Haitian-American rapper Kanis (left)and partner Credit: Screengrab @kanis Instagram


Miami-based Haitian-American rapper Kanis comes out as LGBTQ on Valentine's Day, receiving mixed reactions from followers due to LGBTQ stigma in Haiti.

Haitian-American rapper, Niska “Kanis” Pascal Garout, came out Valentine’s Day as LGBTQ+  this with a video tribute to her partner. The reveal has prompted conversations that reveal evolving attitudes among Haitians towards people who identify as LGBTQ.

The Instagram post, which shows clips of the Miami-based rapper and her unnamed partner, received more than 30,000 likes and a range of comments from followers. Some ranged from a simple “congratulations” to “beauties” to “I love y’alls love.” Other commenters questioned the sincerity of well-wishers, given the stigma around LGBTQ people and suggesting Kanis was being celebrated only because of her stardom status and class. 

“All the people who are giving love to ‘Kanis’ are all fake love,” one commenter who goes by lookerventz_lkv on the platform wrote under Kanis’ Instagram post. “If it was a poor woman we would have already talked bad about her, bunch of hypocrites.”

Across social media, celebratory was the overall mood.

“I don’t think you know how many glass ceilings you broke, how many doors you are opening, how many people you are representing,” Haitian artist, Steven Baboun, posted on Twitter. “I love you not for being brave, but for being YOU. You’ve disrupted the landscape in the most amazing way. Love you.”

Advocating for LGBTQ+ rights in Haiti has been an uphill battle, with church-led rejection further perpetuating stigma in recent years. Haitians who identify as LGBTQ+, or even suspected, face high levels of discrimination and attacks. A 2020 penal code proposed change that called for criminal recourse for discrimination or crimes motivated by a victim’s sexual orientation, according to a Human Rights Watch report, has done little to improve conditions for the community.

That year, several LGBTQ+ advocates and survivors of attacks told The Haitian Times the time had come for their community to be accepted. 

“I don’t believe it’s a question of ‘Are you ready or are you not ready?’ said Gino Ambroise in a 2020 interview with The Haitian Times about his LGBTQ advocacy work in Haiti. “Well, that’s something people always say: ‘Haiti isn’t ready for these issues. Haiti isn’t prepared for these issues.’ It’s the same thing with racism, if Black people kept asking if the United States was ready for them to vote, to have freedom, that would’ve never happened.”

“Societal acceptance of LGBTIQ [sic] people is on the rise. But not in Haiti. Haiti is an outlier,” wrote Neish McLean and Daina Ruduša of OutRight Action International in October 2020. 

“In Haiti, a complex maze of circumstances collide to keep LGBTIQ people stuck between a hateful Church, inactive State, and unaccepting families,” the authors wrote.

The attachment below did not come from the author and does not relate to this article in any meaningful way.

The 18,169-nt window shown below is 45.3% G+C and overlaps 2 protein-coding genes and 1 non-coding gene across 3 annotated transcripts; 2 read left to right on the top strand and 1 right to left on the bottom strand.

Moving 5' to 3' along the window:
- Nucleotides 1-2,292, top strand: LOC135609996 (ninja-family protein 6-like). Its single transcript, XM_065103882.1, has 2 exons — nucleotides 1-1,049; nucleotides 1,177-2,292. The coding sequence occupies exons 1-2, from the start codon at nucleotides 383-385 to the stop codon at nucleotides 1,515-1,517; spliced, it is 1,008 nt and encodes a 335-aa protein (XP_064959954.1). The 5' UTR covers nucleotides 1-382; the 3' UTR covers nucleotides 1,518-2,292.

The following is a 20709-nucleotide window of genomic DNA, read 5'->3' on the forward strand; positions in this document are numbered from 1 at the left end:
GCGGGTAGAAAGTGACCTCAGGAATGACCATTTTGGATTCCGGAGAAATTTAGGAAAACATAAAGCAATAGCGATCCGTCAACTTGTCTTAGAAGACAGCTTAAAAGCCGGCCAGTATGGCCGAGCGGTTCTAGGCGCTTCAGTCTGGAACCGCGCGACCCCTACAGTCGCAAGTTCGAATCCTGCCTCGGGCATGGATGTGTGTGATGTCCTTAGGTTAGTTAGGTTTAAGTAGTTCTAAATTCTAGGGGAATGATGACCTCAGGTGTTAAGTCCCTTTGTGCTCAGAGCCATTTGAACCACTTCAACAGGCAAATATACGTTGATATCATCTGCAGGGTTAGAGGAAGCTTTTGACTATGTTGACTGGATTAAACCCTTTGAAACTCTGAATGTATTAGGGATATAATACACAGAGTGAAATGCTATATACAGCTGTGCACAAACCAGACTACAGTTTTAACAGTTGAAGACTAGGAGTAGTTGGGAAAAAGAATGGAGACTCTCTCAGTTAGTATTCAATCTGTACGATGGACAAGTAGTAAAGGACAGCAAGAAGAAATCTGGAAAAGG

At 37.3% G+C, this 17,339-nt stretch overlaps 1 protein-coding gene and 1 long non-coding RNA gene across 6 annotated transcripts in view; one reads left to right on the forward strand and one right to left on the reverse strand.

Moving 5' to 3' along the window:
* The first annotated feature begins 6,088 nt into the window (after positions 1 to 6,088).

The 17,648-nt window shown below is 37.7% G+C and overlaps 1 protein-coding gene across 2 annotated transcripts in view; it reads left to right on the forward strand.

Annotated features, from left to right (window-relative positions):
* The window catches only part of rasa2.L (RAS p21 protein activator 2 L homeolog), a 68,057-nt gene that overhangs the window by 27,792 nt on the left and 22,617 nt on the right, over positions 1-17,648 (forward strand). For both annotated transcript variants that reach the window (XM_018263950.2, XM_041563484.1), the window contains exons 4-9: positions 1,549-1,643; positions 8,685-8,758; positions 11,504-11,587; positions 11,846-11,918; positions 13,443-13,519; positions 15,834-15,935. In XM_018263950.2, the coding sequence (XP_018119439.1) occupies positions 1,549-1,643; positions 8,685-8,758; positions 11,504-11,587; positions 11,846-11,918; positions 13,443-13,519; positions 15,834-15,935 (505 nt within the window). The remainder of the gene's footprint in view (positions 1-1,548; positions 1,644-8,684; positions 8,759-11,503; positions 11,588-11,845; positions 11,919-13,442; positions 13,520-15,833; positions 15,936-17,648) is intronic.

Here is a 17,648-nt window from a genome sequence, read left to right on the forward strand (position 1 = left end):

Physical attacks, threats and confrontations grew exponentially in the months prior to their Haitian Times opinion piece. And that numerous activists fled Haiti due to death threats, while others, like Charlot Jeudy, an LGBTQ advocate, died under suspicious circumstances. 

On the part of those in the diaspora, LGBTQ+ Haitians are becoming more accepted, however. It’s reflected in the work of various artists and professionals who are leaders in their field. 

“The Haitian values of ‘lakay, lekol, legliz’ inherently support the LGBTQIA+ community,” wrote Anais Bailly, a trauma-responsive social worker, in an opinion essay for The Haitian Times in June 2022.

She discussed how those three locations should support people who identify as gay, lesbian or bisexual. The church preaches loving one another and God making Choice available for all humanity. The home is a place of safety that furthers the values of love and respect, and the school promotes respecting each other as comrades and not to cause harm. 

Around the same time, a profile in The Haitian Times of trans* poet An Duplan’s brought responses primarily of support. On Twitter, the piece garnered 383 likes and comments like, “Congratulations to the brother 👏👏” from autismandgentleparenting and “We to see it! 💛💛💛💛” from lani_vintage. 

This week, popular personalities in the Haitian community have since come forward to share their support for Kanis for the courage in coming out. 

In 2019, Kanis, who previously went by Niska, signed a record deal with Sony Music France, however it’s unclear whether she is still with the label. Her latest English-language single, Supernova, was released November 2022.

J.O. Haselhoef is the author of “Give & Take: Doing Our Damnedest NOT to be Another Charity in Haiti.” She co-founded "Yonn Ede Lot" (One Helping Another), a nonprofit that partnered with volunteer groups in La Montagne ("Lamontay"), Haiti from 2007-2013. She is a 2022 Fellow for the Columbia School of Journalism's Age Boom Academy. She writes and lives in Milwaukee, Wisconsin.

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